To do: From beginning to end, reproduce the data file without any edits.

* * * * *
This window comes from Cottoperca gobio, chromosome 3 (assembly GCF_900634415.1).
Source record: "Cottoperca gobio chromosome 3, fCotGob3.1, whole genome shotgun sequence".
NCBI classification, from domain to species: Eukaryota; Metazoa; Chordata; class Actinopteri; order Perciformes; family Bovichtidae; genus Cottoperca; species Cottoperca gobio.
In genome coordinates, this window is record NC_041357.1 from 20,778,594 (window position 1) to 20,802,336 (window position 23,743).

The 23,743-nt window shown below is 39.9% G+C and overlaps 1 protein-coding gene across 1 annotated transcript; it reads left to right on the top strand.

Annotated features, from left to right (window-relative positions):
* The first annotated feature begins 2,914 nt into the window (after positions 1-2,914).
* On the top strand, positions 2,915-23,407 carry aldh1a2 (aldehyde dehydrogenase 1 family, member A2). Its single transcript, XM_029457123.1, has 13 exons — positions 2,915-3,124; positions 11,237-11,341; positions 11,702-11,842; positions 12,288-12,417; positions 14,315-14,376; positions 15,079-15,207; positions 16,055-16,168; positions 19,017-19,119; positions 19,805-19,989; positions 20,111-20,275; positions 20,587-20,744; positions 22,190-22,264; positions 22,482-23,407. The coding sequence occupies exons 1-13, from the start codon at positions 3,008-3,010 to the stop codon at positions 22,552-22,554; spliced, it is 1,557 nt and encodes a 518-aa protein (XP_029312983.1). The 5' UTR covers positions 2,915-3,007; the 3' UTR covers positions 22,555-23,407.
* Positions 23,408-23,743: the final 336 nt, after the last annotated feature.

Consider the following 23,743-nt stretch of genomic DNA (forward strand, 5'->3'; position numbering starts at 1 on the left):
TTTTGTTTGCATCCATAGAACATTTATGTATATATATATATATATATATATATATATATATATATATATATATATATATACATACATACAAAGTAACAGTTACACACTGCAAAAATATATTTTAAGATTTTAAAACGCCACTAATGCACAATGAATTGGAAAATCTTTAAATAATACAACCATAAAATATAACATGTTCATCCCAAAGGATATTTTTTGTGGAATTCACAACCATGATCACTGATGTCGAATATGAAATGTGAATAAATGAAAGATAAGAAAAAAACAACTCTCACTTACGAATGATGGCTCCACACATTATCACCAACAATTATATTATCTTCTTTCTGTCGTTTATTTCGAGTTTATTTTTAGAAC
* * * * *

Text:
This window comes from Cottoperca gobio, chromosome 3 (assembly GCF_900634415.1).
Source record: "Cottoperca gobio chromosome 3, fCotGob3.1, whole genome shotgun sequence".
NCBI classification, from domain to species: Eukaryota; Metazoa; Chordata; class Actinopteri; order Perciformes; family Bovichtidae; genus Cottoperca; species Cottoperca gobio.
In genome coordinates, this window is record NC_041357.1 from 20,778,594 (window position 1) to 20,802,336 (window position 23,743).

The 23,743-nt window shown below is 39.9% G+C and overlaps 1 protein-coding gene across 1 annotated transcript; it reads left to right on the top strand.

Annotated features, from left to right (window-relative positions):
* The first annotated feature begins 2,914 nt into the window (after positions 1-2,914).
* On the top strand, positions 2,915-23,407 carry aldh1a2 (aldehyde dehydrogenase 1 family, member A2). Its single transcript, XM_029457123.1, has 13 exons — positions 2,915-3,124; positions 11,237-11,341; positions 11,702-11,842; positions 12,288-12,417; positions 14,315-14,376; positions 15,079-15,207; positions 16,055-16,168; positions 19,017-19,119; positions 19,805-19,989; positions 20,111-20,275; positions 20,587-20,744; positions 22,190-22,264; positions 22,482-23,407. The coding sequence occupies exons 1-13, from the start codon at positions 3,008-3,010 to the stop codon at positions 22,552-22,554; spliced, it is 1,557 nt and encodes a 518-aa protein (XP_029312983.1). The 5' UTR covers positions 2,915-3,007; the 3' UTR covers positions 22,555-23,407.
* Positions 23,408-23,743: the final 336 nt, after the last annotated feature.

Consider the following 23,743-nt stretch of genomic DNA (forward strand, 5'->3'; position numbering starts at 1 on the left):
TTTTGTTTGCATCCATAGAACATTTATGTATATATATATATATATATATATATATATATATATATATATATATATATATACATACATACAAAGTAACAGTTACACACTGCAAAAATATATTTTAAGATTTTAAAACGCCACTAATGCACAATGAATTGGAAAATCTTTAAATAATACAACCATAAAATATAACATGTTCATCCCAAAGGATATTTTTTGTGGAATTCACAACCATGATCACTGATGTCGAATATGAAATGTGAATAAATGAAAGATAAGAAAAAAACAACTCTCACTTACGAATGATGGCTCCACACATTATCACCAACAATTATATTATCTTCTTTCTGTCGTTTATTTCGAGTTTATTTTTAGAAC